He said nothing, but his eyes, though guarded, revealed that he wanted to know what she meant.
"Do you know, Draco," she whispered, "that I dream about you?"
His eyes widened ever so slightly.
"At night, when I'm all alone, I think about you. I think about you until I fall asleep, and in my dreams, you're still there. I see you.
"In my dreams, you smile at me. And you tell me you've never been happy, except when you were with me, and I felt so wonderful, so needed. And you tell me, you tell me you love me. Over and over. Night after night. And then I wake up in the morning and I thought to myself, it's not true. He only comes to you because you're something he can use. Just like the way you use him. And when I come to you at night, when you hold me, you never said the words. You never said anything. And I knew it was a dream. JUST a dream.
"Last night, I thought I was just dreaming," she whispered. "It couldn't possibly be real. Draco Malfoy. Told me he loved me. And he meant it. It couldn't be true. But this morning, this whole day, I saw your eyes on me, and I knew it wasn't a dream, and I couldn't deny it anymore."
He watched her, those eyes unblinking, just staring at her and right through her and all of her. She was not scared of that look anymore. He had done it too many times to her that the disconcerting quality faded after a while. She was, however, afraid of his silence. Draco Malfoy didn't pass a minute without making some remark. It was because he liked the sound of his voice. He'd told her once, and she had laughed. A lot. She remembered that—it had been at this very room.
And then it dawned on her. It all dawned on her so suddenly that her head whirled.
She knew him. She really knew him. Not everything about him, but the little things he hid and let other people miss. She knew quite a lot about him. She knew him outside and in. She knew his eyes could somehow become an indeterminate shade of very, very light blue in certain situations. She knew what he smelled like. Like vetiver and satin and danger. She knew how to make him weep, how to make him reach for her. She knew what made him smile and how that smile was different from his smirk. She knew what made him angry. She knew. She knew almost everything.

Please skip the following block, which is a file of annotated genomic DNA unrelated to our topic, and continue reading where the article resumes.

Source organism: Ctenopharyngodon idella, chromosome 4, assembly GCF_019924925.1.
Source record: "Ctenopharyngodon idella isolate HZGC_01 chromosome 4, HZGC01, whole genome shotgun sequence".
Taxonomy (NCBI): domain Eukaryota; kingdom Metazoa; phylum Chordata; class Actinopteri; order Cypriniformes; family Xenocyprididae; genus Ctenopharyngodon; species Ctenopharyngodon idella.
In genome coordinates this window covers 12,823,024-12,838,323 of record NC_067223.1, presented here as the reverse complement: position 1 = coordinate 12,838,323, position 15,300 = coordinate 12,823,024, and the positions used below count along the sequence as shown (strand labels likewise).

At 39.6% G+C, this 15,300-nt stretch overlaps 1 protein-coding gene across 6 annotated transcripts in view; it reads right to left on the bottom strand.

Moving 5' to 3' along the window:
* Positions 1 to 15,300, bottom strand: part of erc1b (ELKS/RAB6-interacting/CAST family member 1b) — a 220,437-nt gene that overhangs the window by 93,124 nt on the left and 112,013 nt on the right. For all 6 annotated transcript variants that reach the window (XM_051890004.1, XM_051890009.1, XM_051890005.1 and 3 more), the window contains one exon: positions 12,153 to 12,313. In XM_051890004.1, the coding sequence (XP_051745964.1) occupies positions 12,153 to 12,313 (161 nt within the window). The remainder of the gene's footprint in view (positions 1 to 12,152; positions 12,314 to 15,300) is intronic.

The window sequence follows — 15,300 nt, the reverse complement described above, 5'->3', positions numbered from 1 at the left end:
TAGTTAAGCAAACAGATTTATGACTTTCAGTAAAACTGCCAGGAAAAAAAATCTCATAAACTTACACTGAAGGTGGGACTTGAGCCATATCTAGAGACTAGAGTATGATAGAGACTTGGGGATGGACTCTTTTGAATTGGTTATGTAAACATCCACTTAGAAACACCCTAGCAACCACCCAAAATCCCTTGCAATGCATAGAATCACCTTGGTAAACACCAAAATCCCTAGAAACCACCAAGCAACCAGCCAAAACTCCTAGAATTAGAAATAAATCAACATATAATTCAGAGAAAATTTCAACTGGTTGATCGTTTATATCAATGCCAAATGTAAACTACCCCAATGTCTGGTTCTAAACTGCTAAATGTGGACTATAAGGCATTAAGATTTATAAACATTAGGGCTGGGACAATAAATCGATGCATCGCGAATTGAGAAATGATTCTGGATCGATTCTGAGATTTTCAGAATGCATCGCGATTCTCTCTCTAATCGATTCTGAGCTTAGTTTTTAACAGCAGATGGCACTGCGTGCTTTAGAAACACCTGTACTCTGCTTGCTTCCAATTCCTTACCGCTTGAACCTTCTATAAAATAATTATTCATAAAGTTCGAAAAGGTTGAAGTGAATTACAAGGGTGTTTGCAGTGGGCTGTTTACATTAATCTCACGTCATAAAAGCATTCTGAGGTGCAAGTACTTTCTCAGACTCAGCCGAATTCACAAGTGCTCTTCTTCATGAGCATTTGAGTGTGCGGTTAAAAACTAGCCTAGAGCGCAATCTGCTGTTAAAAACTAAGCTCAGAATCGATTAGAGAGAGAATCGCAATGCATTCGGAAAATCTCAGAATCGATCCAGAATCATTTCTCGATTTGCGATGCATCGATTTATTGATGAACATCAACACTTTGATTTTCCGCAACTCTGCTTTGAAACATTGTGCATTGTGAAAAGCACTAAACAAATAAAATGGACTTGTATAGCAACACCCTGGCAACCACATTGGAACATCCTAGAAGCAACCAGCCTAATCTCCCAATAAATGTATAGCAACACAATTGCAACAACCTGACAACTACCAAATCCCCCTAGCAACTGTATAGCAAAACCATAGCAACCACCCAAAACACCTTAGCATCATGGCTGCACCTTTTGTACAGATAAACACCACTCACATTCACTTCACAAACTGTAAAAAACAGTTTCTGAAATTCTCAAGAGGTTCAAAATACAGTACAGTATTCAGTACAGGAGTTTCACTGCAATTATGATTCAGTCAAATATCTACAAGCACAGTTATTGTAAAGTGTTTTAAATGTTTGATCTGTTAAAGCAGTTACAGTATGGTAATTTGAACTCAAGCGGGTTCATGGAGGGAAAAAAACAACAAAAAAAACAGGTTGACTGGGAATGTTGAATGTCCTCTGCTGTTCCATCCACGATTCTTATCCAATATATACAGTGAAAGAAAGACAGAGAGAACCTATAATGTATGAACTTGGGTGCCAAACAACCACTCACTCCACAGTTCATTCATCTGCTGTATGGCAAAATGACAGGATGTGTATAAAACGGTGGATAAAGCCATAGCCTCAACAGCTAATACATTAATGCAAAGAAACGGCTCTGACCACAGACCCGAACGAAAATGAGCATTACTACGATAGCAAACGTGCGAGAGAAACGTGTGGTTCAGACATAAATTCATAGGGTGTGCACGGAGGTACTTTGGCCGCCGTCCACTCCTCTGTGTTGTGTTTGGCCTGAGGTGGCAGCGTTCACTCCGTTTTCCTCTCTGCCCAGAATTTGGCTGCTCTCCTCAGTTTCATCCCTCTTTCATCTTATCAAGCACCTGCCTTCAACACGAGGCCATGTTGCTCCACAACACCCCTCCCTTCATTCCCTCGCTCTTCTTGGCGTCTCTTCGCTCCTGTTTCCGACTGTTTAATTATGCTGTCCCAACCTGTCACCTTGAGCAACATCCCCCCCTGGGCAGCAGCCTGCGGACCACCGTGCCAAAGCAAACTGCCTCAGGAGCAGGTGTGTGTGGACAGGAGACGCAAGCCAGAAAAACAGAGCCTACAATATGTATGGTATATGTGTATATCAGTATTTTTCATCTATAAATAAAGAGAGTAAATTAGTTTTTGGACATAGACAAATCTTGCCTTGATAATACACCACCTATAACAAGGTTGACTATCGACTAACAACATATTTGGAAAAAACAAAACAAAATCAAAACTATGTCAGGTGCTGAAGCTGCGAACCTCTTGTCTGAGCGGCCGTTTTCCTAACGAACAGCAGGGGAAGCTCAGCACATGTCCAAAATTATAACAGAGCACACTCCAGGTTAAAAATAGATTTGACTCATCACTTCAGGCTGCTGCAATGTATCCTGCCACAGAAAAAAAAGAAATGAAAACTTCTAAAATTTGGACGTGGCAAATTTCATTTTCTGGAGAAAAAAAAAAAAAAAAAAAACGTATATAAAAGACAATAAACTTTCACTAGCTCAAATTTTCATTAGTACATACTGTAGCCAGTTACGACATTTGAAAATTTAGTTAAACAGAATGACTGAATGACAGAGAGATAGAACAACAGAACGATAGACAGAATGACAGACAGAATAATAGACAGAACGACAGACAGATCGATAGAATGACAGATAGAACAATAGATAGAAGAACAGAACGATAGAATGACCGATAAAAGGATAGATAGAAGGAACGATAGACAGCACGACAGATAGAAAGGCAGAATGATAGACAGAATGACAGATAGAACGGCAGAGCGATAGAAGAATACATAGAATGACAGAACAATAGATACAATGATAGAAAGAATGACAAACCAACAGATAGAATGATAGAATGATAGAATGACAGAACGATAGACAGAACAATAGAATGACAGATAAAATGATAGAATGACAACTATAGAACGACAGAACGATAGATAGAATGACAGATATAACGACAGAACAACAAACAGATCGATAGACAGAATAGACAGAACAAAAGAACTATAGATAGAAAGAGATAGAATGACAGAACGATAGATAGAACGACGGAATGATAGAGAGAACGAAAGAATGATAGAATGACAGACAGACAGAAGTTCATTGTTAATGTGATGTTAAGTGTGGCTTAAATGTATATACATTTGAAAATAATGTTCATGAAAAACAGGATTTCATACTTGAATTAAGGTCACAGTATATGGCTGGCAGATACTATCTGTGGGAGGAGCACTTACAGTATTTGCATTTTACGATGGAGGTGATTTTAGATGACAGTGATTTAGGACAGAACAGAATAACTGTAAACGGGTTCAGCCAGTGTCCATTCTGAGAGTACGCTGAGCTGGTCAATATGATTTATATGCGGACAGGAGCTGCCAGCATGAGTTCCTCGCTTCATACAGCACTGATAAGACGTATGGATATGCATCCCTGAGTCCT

She brought herself back to reality and found him still staring at her as if she held the meaning of life. She didn't. She began to speak again, to deliver the last words of this speech home.
"I love you," she said.
He started violently and looked at her, the astonishment clear in his features.
She stared back. "There is so much you can hide behind those words. And so much you can tell. You told me last night and I didn't understand. I came here thinking maybe you could help me unravel it, but telling you all that I just did produced more questions for me than answers."
She stood up and walked over to him. She looked down at him, sitting on the chair, his eyes not moving from where she had sat, and touched the side of his face, coaxed him to look at her, really look at her.
"So I tell you them now, and you've only to look at me to know that I mean them," she said. "And know, also, that there is so much I didn't say, probably as much as I did say. I love you. I can hide behind those words."
They stayed like that for a long, long time. Finally, he stood up and stepped away from her.
She heard the partition creak open, and knew that he had gone.
That was enough for her.
When I promised to you my love, I promised to myself that I would love even your love for another. I knew that I might lose you to love.
I did not guess that I could lose you to indifference.
I stand still at the choir rail but it is not your voice I hear.
I have waited at the water's edge but still you have not come.
I have kept your place beside me and the place is still empty.
Was there nothing still in all that we were?
A/N: Ginny's incoherence intentional. It'll become clear why. I've decided that I want a multichapter for this, and it'll be in production for the next few months. Both "Stardust" and this piece are prologues or, shall I say, teasers for the big culmination in the multichap. Thanks a lot to Alli for talking to me around 1130 last night about Draco/Gin. *hugs* I wub you a lot. ^-^